The design of the Morris chair is one that will appeal to the amateur craftsman, not only on account of its unique features, but because of its simple method of construction. The illustration shows the chair with the cushions removed, in order to plainly show the construction. The cut, therefore, fails to give an adequate idea of the comfortable appearance of the chair when in use. The arm-rests at either side form the lids of two long, narrow boxes, which open outward. Many uses will suggest themselves for these convenient little boxes. They will hold pipes and tobacco, writing materials, knitting or fancy-work, and so on.

How To Make A Morris Chair 143How To Make A Morris Chair 144

First proceed with the ends, which are flared out at their upper ends so as to form the ends of the boxes. Each leg has but one mortise, and that through the shortest direction. After these have been prepared, the rear legs should be notched out at their upper inward corners, so that the two inner sides of the boxes can project to the rear, for the purpose of supporting the back, as shown. Four one-inch blocks of the exact size of the inside of the boxes should now be made, and fastened with screws to the upper ends of the legs, so that the sides and bottoms of the boxes may be fastened thereto. Next get out the two side crosspieces and tenon them to fit the mortises already made in the legs. The two inner sides of the boxes should now be prepared, and their ends, which project out behind, should each receive five notches, for holding the movable bar that holds the back up. After getting out the outer sides and bottoms of the boxes, the two entire sides of the chair may be assembled. Use good, fresh glue, supplementing it with screws, in connecting the box pieces with the legs. The front and back crosspieces require only trimming up true and square. In the sketch is shown how to connect these to the two sides already assembled. To support the seat, five three-fourths-by-two-inch slats are nailed to two one-inch strips screwed to the inside of the two side crosspieces. The back frame consists of two tapering side pieces and five cross-bars, all of which are mortised together. These mortises are let into the side pieces of the frame for a depth of one inch, and should be set up with glue and two wire nails through each connection. To connect this frame to the back crosspiece use two stout iron hinges. The adjusting bar to regulate the angle of the back should be of hardwood or metal. The cushions may be ordered ready made in Spanish or imitation leather. If it is desired to make these at home, which is no great task, as several easily-worked materials may be used, one should first examine some of the various methods of putting these cushions together.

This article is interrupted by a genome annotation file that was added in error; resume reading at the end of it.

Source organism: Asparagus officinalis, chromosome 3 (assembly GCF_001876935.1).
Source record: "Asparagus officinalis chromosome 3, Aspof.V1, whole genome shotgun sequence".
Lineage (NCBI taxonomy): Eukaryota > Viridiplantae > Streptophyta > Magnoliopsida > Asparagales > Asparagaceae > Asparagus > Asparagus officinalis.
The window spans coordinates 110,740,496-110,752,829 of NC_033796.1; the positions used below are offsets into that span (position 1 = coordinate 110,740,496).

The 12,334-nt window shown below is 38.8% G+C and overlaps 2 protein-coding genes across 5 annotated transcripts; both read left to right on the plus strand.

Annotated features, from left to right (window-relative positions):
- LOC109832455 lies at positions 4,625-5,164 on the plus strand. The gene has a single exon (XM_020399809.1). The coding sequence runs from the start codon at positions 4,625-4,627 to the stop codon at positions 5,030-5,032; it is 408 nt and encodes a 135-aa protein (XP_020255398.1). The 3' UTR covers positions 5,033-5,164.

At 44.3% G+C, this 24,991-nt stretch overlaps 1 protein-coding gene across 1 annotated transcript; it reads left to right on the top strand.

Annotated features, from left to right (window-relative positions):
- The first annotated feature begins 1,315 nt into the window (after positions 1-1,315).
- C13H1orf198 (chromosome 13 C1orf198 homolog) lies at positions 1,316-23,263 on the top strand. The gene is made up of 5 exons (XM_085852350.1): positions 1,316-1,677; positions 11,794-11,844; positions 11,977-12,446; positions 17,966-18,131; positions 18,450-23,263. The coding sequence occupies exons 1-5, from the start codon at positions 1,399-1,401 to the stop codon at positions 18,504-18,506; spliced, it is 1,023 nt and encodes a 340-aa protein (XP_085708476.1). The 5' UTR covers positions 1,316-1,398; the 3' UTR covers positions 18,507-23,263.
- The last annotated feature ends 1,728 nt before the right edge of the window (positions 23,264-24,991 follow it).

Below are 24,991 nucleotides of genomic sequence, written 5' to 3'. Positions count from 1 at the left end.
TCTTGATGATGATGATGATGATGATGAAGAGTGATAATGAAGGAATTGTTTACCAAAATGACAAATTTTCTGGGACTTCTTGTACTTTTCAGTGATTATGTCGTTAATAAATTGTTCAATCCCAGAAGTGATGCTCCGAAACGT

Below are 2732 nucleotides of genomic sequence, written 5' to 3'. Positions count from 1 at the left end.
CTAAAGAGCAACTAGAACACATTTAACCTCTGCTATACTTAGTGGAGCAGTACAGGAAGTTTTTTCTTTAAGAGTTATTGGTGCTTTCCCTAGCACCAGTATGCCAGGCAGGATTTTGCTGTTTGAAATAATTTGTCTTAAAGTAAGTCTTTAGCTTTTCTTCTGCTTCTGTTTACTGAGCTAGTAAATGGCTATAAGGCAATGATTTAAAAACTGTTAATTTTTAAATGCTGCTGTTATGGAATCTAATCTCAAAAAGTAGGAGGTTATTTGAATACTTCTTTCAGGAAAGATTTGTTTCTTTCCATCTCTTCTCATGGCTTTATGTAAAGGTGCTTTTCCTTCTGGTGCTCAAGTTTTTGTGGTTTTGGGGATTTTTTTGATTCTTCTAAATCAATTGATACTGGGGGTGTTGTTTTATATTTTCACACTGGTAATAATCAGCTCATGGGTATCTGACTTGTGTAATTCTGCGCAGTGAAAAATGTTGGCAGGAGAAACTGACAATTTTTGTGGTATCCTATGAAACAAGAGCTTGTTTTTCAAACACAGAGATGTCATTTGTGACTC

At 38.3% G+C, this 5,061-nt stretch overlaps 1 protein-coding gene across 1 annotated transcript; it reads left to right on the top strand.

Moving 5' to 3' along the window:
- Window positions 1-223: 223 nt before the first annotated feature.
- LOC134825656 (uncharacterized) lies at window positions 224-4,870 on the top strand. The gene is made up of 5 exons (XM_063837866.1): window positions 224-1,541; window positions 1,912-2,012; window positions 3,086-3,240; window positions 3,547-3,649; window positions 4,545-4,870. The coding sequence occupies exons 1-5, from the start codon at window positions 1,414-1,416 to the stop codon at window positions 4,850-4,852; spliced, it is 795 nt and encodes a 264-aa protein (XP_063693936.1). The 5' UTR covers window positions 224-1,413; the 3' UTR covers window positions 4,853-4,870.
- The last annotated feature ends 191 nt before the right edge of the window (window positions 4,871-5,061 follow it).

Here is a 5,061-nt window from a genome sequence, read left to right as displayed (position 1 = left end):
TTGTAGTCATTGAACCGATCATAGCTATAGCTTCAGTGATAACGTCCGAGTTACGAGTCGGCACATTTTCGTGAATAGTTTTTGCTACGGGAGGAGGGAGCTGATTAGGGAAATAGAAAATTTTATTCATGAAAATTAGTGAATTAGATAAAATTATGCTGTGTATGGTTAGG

How To Make A Morris Chair 145

Mill Bill

NO. OF PIECES

DIMENSIONS

4

1 1/4

X

6V4

X

30

2

1 1/4

X

6 1/4

X

30

2

l

X

6 1/4

X

28

2

1

X

5

X

40

2

3/4

X

5

X

26 1/2

2

3/4

X

6 1/4

X

30

2

3/4

X

4 1/2

X

26 1/2

2

l 3/4

X

2

X

36

1

3/4

X

3 1/2

X

23

3

3/4

X

2

X

23

1

1 1/4

X

3

X

23

5

3/4

X

2

X

27

How To Make A Morris Chair #2

The illustration of the Morris chair does not give any adequate idea of its roomy comfort, since the two large cushions are not shown. The arm-rests are quite low and very wide, thus providing ample space for a book or writing-paper. The angle of the back is easily adjusted by moving two loosely-fitting pegs, which are set into holes bored in the rearward projecting ends of the arm-rests.

How To Make A Morris Chair 159

The making of this chair should commence with the four legs, which are all of a length and similarly cut down on their upper ends so as to pass through and support the arm-rests. The long, narrow mortises for the crosspieces should be very accurately marked off and cut from both sides with a sharp chisel. Next proceed with the arm-rests, cutting the two square holes in each, and then bore the eight holes for the adjusting pegs. The two side cross-pieces are now in order, and must be carefully tenoned to fit the mortises already made in the legs. On the under side of the arm-rests and on the upper edges of these crosspieces cut the mortises for the side slats, which should then be gotten out and tenoned to a uniform length. We are now ready to assemble the two entire sides of our chair, which should be set up with glue and firmly clamped for about eight hours. The front and back crosspieces may now be gotten out, and the two sides connected. The back frame consists of two slightly-tapering side pieces and five cross-bars tenoned into the side pieces for a depth of one inch. Set up with glue, and through each connection drive a couple of wire nails with the heads carefully set. Attach this frame to the back crosspiece with two stout hinges. To support the seat-cushions, two-by-three-fourths-inch slats should be arranged as shown. These slats rest on two one-inch-square strips which are screwed to the inside of the front and back crosspieces. The cushions may be ordered already made, or they may be made at home from one of the several available materials. There are several methods of sewing up a cushion for such a chair as this, but as this is hardly within the scope of this article, the writer would suggest that those who have had no experience in this line examine some cushions at the furniture-store.

How To Make A Morris Chair 160

Mill Bill

NO. OF PIECES

DIMENSIONS

4

2 1/2

X

2 1/2

X

27

2

1 1/4

X

6 1/4

X

29 1/2

2

1 1/4

X

5 1/4

X

30 1/2

2

1 1/4

X

6 1/4

X

40 1/2

2

1 3/4

X

2

X

33 1/2

1

3/4

X

3 1/2

X

21

3

3/4

X

2

X

21

1

1 1/4

X

3

X

21

NO. OF PIECES

DIMENSIONS

8

1/2

X

3

X

19

5

%

X

2

X

26

2

l

X

1

X

24,